As Dennett points out here, however, this argument simply begs the question of whether something that exists only "relative to an observer" couldn't therefore be really and naturally in the mind/brain: "There is not any original, intrinsic intentionality. The intentionality that gets ascribed to complex intentional systems is all there is." (66). Moreover, Dennett insists, the Chinese Room Argument is "not an argument, it is a thought experiment." (64). And many who summon up this experiment simply don't share Searle's intuitions about it. Insofar as Searle provides arguments to accompany the thought experiment, (and he has provided several over the years, of which the one just mentioned is new here), Dennett claims to have shown elsewhere that they are all fallacious. To the latest, Dennett's reply seems to be that "you can approximate the performance of the ideal semantic engine... by a device that is `just syntax'." (65).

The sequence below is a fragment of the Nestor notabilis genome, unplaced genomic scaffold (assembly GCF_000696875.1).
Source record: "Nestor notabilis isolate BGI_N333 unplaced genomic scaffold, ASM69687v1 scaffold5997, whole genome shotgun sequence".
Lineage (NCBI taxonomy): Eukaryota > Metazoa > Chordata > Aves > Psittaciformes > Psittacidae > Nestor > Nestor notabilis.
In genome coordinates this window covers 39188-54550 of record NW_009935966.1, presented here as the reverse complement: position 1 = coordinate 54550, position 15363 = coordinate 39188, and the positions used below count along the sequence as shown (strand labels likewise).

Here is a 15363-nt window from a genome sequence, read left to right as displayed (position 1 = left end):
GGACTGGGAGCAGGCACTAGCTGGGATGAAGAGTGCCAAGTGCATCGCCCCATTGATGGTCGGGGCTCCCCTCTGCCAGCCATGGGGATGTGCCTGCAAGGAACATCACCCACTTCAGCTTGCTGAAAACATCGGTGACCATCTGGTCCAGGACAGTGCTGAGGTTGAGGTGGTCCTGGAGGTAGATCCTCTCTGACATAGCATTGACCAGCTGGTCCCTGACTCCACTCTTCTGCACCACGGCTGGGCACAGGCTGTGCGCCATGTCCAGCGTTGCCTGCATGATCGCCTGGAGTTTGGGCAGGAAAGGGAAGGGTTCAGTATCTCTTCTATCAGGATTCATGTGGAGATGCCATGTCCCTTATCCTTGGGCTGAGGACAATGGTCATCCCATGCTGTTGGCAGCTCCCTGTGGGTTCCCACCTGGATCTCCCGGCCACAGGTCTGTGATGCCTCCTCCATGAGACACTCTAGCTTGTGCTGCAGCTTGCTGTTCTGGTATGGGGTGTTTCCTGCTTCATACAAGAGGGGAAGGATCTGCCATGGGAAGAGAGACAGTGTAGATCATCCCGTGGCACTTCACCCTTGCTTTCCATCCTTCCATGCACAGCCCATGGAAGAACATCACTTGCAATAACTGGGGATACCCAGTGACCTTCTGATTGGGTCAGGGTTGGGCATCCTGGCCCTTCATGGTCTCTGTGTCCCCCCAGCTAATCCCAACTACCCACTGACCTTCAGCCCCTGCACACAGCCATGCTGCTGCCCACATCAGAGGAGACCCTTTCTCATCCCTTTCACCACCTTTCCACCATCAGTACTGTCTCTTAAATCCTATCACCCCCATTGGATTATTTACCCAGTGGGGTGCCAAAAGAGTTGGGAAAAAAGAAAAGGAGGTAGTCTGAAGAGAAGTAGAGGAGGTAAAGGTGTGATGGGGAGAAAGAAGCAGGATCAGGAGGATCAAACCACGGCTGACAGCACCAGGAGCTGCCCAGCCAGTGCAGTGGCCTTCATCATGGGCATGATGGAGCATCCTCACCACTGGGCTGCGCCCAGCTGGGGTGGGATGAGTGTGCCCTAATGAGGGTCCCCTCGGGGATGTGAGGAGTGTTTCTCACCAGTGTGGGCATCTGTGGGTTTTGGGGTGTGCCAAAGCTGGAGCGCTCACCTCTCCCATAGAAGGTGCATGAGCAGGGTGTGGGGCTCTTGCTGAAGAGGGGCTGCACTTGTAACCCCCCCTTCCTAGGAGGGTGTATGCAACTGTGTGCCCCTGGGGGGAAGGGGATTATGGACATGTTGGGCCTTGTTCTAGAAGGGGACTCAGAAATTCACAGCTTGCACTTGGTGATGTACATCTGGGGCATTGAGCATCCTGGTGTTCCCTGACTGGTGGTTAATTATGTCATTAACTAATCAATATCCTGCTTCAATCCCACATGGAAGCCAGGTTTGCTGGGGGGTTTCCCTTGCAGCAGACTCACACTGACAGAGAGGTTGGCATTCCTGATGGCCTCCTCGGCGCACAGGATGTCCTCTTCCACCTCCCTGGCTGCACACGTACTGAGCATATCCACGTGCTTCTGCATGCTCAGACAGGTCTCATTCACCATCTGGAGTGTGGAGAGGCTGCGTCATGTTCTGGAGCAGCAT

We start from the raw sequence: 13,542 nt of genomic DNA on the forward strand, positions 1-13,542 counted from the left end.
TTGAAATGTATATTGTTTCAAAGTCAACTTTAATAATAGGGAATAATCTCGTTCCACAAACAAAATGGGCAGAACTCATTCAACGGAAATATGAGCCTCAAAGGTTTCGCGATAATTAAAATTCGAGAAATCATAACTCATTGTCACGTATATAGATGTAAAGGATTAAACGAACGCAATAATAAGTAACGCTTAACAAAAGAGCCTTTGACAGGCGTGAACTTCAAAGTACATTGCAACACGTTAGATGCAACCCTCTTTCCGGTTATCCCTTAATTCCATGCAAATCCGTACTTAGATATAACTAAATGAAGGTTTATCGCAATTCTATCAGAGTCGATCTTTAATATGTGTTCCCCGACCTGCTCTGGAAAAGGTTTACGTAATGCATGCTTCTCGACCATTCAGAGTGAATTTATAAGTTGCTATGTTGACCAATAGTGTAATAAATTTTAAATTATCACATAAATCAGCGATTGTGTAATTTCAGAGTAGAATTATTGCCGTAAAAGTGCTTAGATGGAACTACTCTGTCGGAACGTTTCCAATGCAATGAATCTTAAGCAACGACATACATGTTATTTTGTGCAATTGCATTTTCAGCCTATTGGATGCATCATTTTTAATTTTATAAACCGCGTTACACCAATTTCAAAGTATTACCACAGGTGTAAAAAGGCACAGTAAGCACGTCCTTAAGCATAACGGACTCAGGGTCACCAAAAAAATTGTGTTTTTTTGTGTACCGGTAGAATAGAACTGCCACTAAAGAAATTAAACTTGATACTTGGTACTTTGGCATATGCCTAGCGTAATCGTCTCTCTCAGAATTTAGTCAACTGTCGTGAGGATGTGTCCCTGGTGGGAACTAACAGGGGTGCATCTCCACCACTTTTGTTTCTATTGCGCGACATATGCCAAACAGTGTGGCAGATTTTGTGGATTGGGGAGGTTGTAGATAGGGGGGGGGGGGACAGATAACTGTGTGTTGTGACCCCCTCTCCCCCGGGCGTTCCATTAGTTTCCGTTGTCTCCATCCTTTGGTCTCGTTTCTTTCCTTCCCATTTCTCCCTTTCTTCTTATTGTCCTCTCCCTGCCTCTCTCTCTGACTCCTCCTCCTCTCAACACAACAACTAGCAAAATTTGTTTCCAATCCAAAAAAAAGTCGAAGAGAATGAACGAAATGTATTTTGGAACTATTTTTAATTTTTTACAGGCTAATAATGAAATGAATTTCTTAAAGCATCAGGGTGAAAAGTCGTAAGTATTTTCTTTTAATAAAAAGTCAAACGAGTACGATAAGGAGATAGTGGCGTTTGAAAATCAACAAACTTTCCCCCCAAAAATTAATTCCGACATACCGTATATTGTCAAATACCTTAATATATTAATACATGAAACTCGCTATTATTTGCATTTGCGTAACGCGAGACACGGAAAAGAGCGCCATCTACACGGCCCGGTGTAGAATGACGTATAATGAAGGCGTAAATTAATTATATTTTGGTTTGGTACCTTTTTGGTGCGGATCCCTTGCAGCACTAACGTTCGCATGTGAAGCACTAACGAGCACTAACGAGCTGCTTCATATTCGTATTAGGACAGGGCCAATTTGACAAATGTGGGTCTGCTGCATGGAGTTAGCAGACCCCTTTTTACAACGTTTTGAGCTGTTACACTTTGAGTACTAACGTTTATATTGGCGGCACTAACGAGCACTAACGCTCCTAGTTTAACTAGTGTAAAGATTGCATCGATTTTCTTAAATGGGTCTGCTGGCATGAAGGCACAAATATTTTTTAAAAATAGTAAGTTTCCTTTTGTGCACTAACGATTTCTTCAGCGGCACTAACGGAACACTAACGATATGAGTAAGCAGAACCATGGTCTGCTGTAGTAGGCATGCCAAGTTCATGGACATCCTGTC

But this, in effect, seems to be none other than the very contentious assumption that the Turing test is a conclusive proof of semantic competence. No one else seems so sanguine, except possibly Lofti Zadeh, one of the pioneers of "fuzzy logic." Zadeh, curiously enough, claims that the Turing test is useless, but then describes a test that "no machine will be able to pass", namely to summarize what someone has said (307) -- which is none other than a version of the Turing test as it is commonly understood. Most of the contributors describe the Turing test as "useful," including Rumelhart (198), Simon (241), and the Gestalt psychologist Stephen Palmer (169,172), who adds the interesting twist that the test might be sufficient to establish intelligence but not consciousness. (But "the problem is," as Winograd asks, "useful for what"? (293).) Those who deride it do so usually because it is purely behaviouristic. This means, for Searle (208), that it remains always logically possible that something should pass it without real thought or consciousness, or, more interestingly, for Paul Churchland, that it tells us too little about how various tasks are performed. (43). Jerry Fodor, whose characteristically perverse interview is entitled "The folly of simulation", expresses the view that the whole idea of simulation is misguided as a research strategy: "You don't try to build a device that would pass the Turing Test for God; that would be a crazy way of doing physics". (86). The Turing test, he claims, shows nothing since it consists merely in the absence of certain sorts of perceptible differences. Terrence Sejnowki has a rather different objection to the Turing Test, which is that it relies excessively on language: but "everyone knows children can be incredibly intelligent without being able to speak" (228).